There are plenty of things that are worse than a cancer diagnosis, but the one that comes to mind today is being the parent of a child with a cancer diagnosis. That’s something I pray none of us ever experience – because no matter how old you are, or how old they are, there are few things that would be as difficult. So, if you will indulge me on the day before m3052_1020945898549_1672249546_28719_3972827_ny birthday, I’m sending a shout out of love and gratitude to the person that brought me into this world – and who has been there for me all these months…my mom, Harriet Haffner Hethrington.
Many of you know Harriet, and she tends to be a “fixer” so you can only imagine that watching “her baby” go through this “ordeal” hasn’t been easy. I know it was very hard for her to go to Florida for the winter when I started treatment but I insisted that she keep with her yearly schedule.
Not to go into a long story, but to provide a little background: In 1957, the year I was born, my mother was all of 23 years old. World War II had ended only 12 years earlier. My mom grew up in Brighton Beach during the war, and as you’ll recall, it wasn’t such a great time to be Jewish. My grandparents were poor and uneducated, and life, as my mother would say, “was no bed of roses.” She’ll tell you she went to work in a doll factory when she was 15 – a time when the polio epidemic in New York was at an all-time high. Her brother (my Uncle) contracted the disease at 8 years old, and luckily survived. Needless to say, it wasn’t an easy time. My mom got engaged to my dad at 16, married at 18 and had my sister at 20. The year I was born they were living in New Jersey, and my mom came to live with my grandmother for the last few weeks of her pregnancy – which is how I came to be born in Brooklyn.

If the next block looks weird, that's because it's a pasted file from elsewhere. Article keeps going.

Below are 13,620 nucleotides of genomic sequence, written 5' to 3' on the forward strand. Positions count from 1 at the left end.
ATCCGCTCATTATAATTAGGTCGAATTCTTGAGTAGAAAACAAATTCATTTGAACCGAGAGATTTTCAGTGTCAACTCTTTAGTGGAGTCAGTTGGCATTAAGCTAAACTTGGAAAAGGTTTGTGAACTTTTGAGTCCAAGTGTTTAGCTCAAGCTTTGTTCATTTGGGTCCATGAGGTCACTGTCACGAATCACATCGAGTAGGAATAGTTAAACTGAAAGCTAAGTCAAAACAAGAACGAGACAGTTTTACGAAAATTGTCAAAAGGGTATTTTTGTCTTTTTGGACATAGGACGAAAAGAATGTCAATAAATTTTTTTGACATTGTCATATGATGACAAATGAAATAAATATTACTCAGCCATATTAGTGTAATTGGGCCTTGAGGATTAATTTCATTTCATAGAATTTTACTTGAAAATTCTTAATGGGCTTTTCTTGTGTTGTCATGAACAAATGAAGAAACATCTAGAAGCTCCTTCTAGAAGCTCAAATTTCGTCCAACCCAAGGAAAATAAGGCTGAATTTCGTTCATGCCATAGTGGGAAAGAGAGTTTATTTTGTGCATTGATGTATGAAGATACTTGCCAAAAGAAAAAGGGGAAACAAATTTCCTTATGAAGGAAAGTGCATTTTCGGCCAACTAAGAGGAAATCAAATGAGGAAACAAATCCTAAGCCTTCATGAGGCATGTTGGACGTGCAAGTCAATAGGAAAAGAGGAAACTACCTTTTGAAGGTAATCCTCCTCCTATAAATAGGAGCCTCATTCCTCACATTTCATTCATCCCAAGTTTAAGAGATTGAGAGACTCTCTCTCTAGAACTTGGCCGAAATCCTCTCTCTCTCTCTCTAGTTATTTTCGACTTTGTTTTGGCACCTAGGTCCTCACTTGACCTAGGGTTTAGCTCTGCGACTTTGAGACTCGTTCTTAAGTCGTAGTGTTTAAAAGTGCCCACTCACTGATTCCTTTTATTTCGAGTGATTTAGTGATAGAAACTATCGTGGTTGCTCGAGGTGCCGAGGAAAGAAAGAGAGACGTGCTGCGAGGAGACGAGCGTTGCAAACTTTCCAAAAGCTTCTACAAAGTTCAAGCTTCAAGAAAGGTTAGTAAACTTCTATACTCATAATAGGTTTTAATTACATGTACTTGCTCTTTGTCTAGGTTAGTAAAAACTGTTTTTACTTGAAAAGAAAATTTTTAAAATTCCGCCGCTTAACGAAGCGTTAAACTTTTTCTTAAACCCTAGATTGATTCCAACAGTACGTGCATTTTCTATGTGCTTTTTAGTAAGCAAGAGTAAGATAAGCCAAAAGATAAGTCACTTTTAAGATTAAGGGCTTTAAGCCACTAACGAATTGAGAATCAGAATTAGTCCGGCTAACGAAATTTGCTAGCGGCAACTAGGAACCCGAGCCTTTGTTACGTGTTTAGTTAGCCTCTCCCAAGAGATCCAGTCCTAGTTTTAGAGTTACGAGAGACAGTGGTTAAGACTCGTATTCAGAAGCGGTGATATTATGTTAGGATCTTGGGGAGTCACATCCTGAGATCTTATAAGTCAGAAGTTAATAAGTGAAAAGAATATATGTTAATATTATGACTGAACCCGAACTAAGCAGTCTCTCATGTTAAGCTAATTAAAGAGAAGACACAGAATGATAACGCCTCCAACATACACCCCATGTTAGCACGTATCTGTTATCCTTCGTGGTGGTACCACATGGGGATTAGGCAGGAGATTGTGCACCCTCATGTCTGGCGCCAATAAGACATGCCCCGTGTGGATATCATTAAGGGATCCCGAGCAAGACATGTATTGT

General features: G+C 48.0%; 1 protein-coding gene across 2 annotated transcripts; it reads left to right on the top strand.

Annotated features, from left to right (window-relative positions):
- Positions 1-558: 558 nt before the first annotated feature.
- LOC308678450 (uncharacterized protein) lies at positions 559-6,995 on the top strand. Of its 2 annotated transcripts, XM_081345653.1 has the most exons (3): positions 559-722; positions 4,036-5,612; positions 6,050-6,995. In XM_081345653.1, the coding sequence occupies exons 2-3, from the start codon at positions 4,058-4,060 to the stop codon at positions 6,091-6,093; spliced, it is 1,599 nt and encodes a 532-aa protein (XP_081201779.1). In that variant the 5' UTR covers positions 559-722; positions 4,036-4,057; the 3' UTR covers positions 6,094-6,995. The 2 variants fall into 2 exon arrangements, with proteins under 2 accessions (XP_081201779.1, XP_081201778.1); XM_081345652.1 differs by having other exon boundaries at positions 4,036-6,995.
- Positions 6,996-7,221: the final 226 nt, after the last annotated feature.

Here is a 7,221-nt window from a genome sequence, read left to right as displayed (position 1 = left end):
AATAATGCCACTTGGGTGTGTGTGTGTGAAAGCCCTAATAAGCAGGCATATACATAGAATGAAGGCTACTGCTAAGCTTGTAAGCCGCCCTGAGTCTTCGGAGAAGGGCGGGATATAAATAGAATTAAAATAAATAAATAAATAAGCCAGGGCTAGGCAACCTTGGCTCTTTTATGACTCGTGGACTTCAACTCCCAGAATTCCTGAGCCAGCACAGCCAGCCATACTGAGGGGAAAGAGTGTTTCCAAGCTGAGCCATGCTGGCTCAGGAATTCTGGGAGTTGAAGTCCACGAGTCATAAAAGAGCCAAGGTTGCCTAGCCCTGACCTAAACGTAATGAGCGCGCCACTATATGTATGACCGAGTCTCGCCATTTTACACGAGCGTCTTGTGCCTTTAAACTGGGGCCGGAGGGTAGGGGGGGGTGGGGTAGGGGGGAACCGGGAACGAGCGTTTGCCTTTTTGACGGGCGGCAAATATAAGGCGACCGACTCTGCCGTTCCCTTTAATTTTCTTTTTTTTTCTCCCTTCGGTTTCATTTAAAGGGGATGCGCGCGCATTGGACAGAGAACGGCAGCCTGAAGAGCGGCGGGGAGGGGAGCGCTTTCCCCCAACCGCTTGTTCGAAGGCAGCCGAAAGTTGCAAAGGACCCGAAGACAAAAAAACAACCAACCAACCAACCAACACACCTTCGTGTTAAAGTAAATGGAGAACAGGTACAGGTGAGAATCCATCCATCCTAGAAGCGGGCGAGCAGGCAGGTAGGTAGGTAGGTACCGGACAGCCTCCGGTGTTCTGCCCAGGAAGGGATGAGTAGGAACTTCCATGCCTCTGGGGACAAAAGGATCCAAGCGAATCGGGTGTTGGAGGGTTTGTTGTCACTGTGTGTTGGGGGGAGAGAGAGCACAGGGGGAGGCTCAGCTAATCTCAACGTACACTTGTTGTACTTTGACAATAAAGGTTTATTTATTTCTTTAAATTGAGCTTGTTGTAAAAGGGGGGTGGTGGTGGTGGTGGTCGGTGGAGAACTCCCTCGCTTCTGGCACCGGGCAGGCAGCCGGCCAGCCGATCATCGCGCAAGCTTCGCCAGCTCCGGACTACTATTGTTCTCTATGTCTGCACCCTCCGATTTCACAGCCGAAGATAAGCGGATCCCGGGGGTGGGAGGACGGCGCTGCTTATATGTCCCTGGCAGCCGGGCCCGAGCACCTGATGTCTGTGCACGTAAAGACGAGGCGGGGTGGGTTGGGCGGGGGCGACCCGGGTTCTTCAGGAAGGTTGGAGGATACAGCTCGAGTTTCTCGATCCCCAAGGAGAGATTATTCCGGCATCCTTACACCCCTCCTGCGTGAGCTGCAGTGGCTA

The year I was born, Eisenhower was president, West Side Story opened on Broadway, the Russians whandmaddieere testing long range missiles, and Harriet was one of the first working moms to be a salesperson in a New Jersey car dealership. She was always a woman of firsts. When we moved to CT, she was the first woman in Fairfield County to open her own real estate business (Sherlock Homes) and the first woman to join the Norwalk Board of Realtors. Self-taught in almost every area of life, my mom went on to be a super successful Realtor, lecturer/speaker and teacher. She was a divorcee during the disco years and went on to find love, travel and golf with a sweetheart of a man named Nelson. Unfortunately, we lost him a few years ago to Parkinson’s – something else no one should have to endure. At yet, Harriet lives her life with what any Brooklynite would call “moxie”. Through the loss of hemeandhr lovely canine companion, Maddy last year; through back surgery, and the other aches and pains that go along with living into your 8th decade; she’s one tough cookie.
I am blessed to have my mom in my life today and I know this year has been as hard for her as it has been for me. I completely understand. When Emily had Lyme disease, I would have done anything to make her better – and yet, we’re all helpless when it comes to the health (and everything else) of our loved ones. All we can do is be there – and I thank God that my mom…and my dad (future blog topic)…are here to celebrate this birthday with me. I know my wish on my candles tomorrow will be to be able to say that as long as possibly possible.